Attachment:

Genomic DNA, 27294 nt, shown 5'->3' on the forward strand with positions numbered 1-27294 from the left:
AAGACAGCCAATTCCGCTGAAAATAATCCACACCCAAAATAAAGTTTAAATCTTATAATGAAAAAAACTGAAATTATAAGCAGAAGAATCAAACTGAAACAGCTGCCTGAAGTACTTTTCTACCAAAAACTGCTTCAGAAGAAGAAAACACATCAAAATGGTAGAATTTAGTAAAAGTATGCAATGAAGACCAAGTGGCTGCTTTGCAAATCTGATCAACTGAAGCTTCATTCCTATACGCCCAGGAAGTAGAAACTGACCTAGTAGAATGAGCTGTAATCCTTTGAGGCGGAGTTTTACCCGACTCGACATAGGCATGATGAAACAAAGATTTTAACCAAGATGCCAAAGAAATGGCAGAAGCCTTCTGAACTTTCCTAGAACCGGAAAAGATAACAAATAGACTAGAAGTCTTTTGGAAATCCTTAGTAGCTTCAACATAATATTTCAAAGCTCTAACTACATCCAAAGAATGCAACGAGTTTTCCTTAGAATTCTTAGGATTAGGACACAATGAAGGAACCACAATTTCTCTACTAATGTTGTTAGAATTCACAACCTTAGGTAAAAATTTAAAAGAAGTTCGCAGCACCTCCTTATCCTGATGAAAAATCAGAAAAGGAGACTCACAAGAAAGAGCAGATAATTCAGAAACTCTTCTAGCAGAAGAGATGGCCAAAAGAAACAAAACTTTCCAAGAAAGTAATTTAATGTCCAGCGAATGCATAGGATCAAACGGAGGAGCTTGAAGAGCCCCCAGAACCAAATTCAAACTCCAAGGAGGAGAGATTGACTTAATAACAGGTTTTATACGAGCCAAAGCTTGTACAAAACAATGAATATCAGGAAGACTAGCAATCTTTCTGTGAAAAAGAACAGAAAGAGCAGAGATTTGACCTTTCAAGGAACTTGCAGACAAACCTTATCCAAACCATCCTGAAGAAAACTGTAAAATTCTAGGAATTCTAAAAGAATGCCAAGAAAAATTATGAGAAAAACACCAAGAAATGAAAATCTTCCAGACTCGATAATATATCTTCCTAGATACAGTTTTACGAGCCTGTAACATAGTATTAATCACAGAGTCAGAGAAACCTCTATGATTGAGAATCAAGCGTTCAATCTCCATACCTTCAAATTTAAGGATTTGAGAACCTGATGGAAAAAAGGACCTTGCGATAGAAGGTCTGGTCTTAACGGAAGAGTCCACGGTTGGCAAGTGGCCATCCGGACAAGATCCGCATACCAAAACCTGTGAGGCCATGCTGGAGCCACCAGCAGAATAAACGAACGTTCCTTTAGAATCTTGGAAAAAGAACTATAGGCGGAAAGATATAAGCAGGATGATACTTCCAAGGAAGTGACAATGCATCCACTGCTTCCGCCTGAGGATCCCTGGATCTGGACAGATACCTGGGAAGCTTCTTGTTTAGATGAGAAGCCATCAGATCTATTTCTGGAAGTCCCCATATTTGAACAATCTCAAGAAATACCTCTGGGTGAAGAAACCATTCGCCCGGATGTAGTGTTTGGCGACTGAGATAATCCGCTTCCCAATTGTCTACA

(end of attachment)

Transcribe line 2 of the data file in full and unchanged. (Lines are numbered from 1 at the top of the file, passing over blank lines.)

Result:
AAGACAGCCAATTCCGCTGAAAATAATCCACACCCAAAATAAAGTTTAAATCTTATAATGAAAAAAACTGAAATTATAAGCAGAAGAATCAAACTGAAACAGCTGCCTGAAGTACTTTTCTACCAAAAACTGCTTCAGAAGAAGAAAACACATCAAAATGGTAGAATTTAGTAAAAGTATGCAATGAAGACCAAGTGGCTGCTTTGCAAATCTGATCAACTGAAGCTTCATTCCTATACGCCCAGGAAGTAGAAACTGACCTAGTAGAATGAGCTGTAATCCTTTGAGGCGGAGTTTTACCCGACTCGACATAGGCATGATGAAACAAAGATTTTAACCAAGATGCCAAAGAAATGGCAGAAGCCTTCTGAACTTTCCTAGAACCGGAAAAGATAACAAATAGACTAGAAGTCTTTTGGAAATCCTTAGTAGCTTCAACATAATATTTCAAAGCTCTAACTACATCCAAAGAATGCAACGAGTTTTCCTTAGAATTCTTAGGATTAGGACACAATGAAGGAACCACAATTTCTCTACTAATGTTGTTAGAATTCACAACCTTAGGTAAAAATTTAAAAGAAGTTCGCAGCACCTCCTTATCCTGATGAAAAATCAGAAAAGGAGACTCACAAGAAAGAGCAGATAATTCAGAAACTCTTCTAGCAGAAGAGATGGCCAAAAGAAACAAAACTTTCCAAGAAAGTAATTTAATGTCCAGCGAATGCATAGGATCAAACGGAGGAGCTTGAAGAGCCCCCAGAACCAAATTCAAACTCCAAGGAGGAGAGATTGACTTAATAACAGGTTTTATACGAGCCAAAGCTTGTACAAAACAATGAATATCAGGAAGACTAGCAATCTTTCTGTGAAAAAGAACAGAAAGAGCAGAGATTTGACCTTTCAAGGAACTTGCAGACAAACCTTATCCAAACCATCCTGAAGAAAACTGTAAAATTCTAGGAATTCTAAAAGAATGCCAAGAAAAATTATGAGAAAAACACCAAGAAATGAAAATCTTCCAGACTCGATAATATATCTTCCTAGATACAGTTTTACGAGCCTGTAACATAGTATTAATCACAGAGTCAGAGAAACCTCTATGATTGAGAATCAAGCGTTCAATCTCCATACCTTCAAATTTAAGGATTTGAGAACCTGATGGAAAAAAGGACCTTGCGATAGAAGGTCTGGTCTTAACGGAAGAGTCCACGGTTGGCAAGTGGCCATCCGGACAAGATCCGCATACCAAAACCTGTGAGGCCATGCTGGAGCCACCAGCAGAATAAACGAACGTTCCTTTAGAATCTTGGAAAAAGAACTATAGGCGGAAAGATATAAGCAGGATGATACTTCCAAGGAAGTGACAATGCATCCACTGCTTCCGCCTGAGGATCCCTGGATCTGGACAGATACCTGGGAAGCTTCTTGTTTAGATGAGAAGCCATCAGATCTATTTCTGGAAGTCCCCATATTTGAACAATCTCAAGAAATACCTCTGGGTGAAGAAACCATTCGCCCGGATGTAGTGTTTGGCGACTGAGATAATCCGCTTCCCAATTGTCTACA